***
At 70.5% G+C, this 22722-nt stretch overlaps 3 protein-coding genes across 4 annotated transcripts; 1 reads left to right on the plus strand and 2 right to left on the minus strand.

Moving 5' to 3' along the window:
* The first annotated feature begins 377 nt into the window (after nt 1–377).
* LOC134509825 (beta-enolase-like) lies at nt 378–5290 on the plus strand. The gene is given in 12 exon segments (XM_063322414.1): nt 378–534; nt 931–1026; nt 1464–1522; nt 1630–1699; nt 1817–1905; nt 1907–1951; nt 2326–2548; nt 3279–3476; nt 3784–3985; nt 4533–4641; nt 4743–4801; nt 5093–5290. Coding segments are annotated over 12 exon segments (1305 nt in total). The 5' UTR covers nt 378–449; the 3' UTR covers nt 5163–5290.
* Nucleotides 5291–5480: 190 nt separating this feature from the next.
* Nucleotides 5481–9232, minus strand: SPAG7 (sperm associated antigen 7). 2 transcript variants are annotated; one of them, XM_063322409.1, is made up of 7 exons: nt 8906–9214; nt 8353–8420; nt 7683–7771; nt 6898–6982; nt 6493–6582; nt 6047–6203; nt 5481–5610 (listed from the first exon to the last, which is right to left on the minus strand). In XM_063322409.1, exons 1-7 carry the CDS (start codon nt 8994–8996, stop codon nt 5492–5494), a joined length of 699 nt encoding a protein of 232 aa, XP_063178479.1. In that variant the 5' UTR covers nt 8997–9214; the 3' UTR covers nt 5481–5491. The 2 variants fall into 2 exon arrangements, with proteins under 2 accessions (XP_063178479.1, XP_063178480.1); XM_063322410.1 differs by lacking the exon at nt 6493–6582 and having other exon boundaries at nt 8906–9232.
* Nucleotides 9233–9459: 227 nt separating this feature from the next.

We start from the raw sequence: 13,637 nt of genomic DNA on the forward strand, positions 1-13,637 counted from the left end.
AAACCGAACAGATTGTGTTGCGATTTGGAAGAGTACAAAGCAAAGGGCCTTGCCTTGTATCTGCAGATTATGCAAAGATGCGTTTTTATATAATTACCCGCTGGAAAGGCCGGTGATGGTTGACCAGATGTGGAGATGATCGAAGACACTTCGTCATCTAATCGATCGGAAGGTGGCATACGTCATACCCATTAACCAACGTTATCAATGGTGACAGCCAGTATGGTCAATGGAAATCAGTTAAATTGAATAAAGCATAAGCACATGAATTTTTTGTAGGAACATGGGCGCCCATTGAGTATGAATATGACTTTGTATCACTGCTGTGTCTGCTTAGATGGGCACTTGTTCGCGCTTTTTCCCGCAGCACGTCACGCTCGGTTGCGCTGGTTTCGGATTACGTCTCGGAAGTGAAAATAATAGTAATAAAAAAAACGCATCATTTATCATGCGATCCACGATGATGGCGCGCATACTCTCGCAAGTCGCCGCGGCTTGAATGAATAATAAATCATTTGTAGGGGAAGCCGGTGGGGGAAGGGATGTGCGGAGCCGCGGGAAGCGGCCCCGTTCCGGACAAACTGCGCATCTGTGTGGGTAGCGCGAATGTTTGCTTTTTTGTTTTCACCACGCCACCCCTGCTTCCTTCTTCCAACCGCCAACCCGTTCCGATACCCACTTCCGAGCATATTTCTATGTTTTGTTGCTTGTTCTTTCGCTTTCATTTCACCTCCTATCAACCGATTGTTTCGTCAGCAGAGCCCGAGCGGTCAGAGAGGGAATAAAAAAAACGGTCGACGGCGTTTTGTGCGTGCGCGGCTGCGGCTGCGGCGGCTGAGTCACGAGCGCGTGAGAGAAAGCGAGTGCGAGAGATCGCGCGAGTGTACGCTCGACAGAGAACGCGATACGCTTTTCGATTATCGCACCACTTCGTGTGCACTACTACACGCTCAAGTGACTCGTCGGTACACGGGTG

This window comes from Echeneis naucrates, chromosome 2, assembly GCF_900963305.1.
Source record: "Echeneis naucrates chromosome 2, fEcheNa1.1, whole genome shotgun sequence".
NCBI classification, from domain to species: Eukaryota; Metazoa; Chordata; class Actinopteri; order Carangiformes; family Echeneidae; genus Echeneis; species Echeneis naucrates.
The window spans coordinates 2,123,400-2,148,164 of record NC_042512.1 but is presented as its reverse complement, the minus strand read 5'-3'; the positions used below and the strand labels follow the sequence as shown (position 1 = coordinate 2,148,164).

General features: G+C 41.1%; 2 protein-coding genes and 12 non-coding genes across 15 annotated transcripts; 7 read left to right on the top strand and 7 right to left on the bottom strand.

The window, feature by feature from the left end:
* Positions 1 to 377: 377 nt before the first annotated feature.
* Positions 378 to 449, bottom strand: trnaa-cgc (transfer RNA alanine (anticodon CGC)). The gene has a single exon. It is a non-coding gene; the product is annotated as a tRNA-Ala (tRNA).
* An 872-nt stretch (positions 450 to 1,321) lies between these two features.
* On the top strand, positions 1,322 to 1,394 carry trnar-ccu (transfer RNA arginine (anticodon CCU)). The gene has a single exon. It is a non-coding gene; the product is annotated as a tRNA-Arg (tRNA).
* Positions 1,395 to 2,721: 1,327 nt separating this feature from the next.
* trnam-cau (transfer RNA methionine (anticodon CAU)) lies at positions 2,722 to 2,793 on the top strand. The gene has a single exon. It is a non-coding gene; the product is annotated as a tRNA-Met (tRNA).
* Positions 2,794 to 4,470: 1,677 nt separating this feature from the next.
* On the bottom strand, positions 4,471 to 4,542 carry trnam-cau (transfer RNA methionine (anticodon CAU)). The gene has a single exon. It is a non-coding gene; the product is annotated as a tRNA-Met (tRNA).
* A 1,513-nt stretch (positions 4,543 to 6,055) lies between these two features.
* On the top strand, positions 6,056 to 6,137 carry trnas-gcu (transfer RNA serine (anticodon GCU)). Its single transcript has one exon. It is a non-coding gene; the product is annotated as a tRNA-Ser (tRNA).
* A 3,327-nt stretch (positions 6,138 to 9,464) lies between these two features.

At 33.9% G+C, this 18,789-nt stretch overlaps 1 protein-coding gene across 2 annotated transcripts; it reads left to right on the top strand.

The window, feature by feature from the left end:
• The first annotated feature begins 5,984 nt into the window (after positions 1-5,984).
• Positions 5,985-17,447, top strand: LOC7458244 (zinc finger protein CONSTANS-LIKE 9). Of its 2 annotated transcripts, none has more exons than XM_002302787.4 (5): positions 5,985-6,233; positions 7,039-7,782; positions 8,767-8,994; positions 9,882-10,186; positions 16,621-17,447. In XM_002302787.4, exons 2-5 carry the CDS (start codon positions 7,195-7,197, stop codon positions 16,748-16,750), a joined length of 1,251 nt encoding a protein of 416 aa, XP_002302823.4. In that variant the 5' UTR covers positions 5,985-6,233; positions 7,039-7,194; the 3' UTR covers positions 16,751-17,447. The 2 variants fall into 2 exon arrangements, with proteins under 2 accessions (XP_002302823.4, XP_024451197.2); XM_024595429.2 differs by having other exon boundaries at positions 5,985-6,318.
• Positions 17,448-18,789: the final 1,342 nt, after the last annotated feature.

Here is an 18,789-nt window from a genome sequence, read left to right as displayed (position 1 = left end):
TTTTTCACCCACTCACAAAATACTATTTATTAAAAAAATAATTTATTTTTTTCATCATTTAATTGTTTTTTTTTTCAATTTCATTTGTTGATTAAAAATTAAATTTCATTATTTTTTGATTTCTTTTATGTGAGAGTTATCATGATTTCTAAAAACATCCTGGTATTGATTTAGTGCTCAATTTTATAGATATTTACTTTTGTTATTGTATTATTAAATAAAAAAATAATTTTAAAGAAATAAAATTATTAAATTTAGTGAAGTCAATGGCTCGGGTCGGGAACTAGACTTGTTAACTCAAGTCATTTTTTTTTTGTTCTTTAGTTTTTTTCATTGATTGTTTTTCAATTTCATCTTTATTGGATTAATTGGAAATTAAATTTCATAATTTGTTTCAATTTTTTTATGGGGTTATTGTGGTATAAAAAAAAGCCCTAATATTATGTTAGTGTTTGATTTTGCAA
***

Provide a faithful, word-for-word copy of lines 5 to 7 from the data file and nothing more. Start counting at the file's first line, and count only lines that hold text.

* Nucleotides 5291–5480: 190 nt separating this feature from the next.
* Nucleotides 5481–9232, minus strand: SPAG7 (sperm associated antigen 7). 2 transcript variants are annotated; one of them, XM_063322409.1, is made up of 7 exons: nt 8906–9214; nt 8353–8420; nt 7683–7771; nt 6898–6982; nt 6493–6582; nt 6047–6203; nt 5481–5610 (listed from the first exon to the last, which is right to left on the minus strand). In XM_063322409.1, exons 1-7 carry the CDS (start codon nt 8994–8996, stop codon nt 5492–5494), a joined length of 699 nt encoding a protein of 232 aa, XP_063178479.1. In that variant the 5' UTR covers nt 8997–9214; the 3' UTR covers nt 5481–5491. The 2 variants fall into 2 exon arrangements, with proteins under 2 accessions (XP_063178479.1, XP_063178480.1); XM_063322410.1 differs by lacking the exon at nt 6493–6582 and having other exon boundaries at nt 8906–9232.
* Nucleotides 9233–9459: 227 nt separating this feature from the next.